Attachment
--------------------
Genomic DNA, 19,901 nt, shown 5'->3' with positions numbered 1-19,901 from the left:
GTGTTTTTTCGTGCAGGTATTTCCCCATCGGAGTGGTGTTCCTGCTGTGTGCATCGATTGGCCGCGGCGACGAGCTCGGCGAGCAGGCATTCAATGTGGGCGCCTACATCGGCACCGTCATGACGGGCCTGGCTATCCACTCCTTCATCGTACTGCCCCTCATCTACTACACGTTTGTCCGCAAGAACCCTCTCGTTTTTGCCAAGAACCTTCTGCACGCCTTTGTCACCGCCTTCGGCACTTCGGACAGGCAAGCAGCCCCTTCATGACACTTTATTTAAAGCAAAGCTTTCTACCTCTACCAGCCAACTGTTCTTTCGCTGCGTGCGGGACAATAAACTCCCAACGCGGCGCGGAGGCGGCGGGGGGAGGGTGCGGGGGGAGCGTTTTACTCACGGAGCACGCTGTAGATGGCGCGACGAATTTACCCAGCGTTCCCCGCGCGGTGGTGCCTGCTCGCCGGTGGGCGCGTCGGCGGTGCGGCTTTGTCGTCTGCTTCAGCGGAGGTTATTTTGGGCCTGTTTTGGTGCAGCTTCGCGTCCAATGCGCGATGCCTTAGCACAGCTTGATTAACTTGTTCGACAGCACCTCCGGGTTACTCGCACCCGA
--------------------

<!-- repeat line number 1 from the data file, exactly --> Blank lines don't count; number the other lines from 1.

Genomic DNA, 19,901 nt, shown 5'->3' with positions numbered 1-19,901 from the left: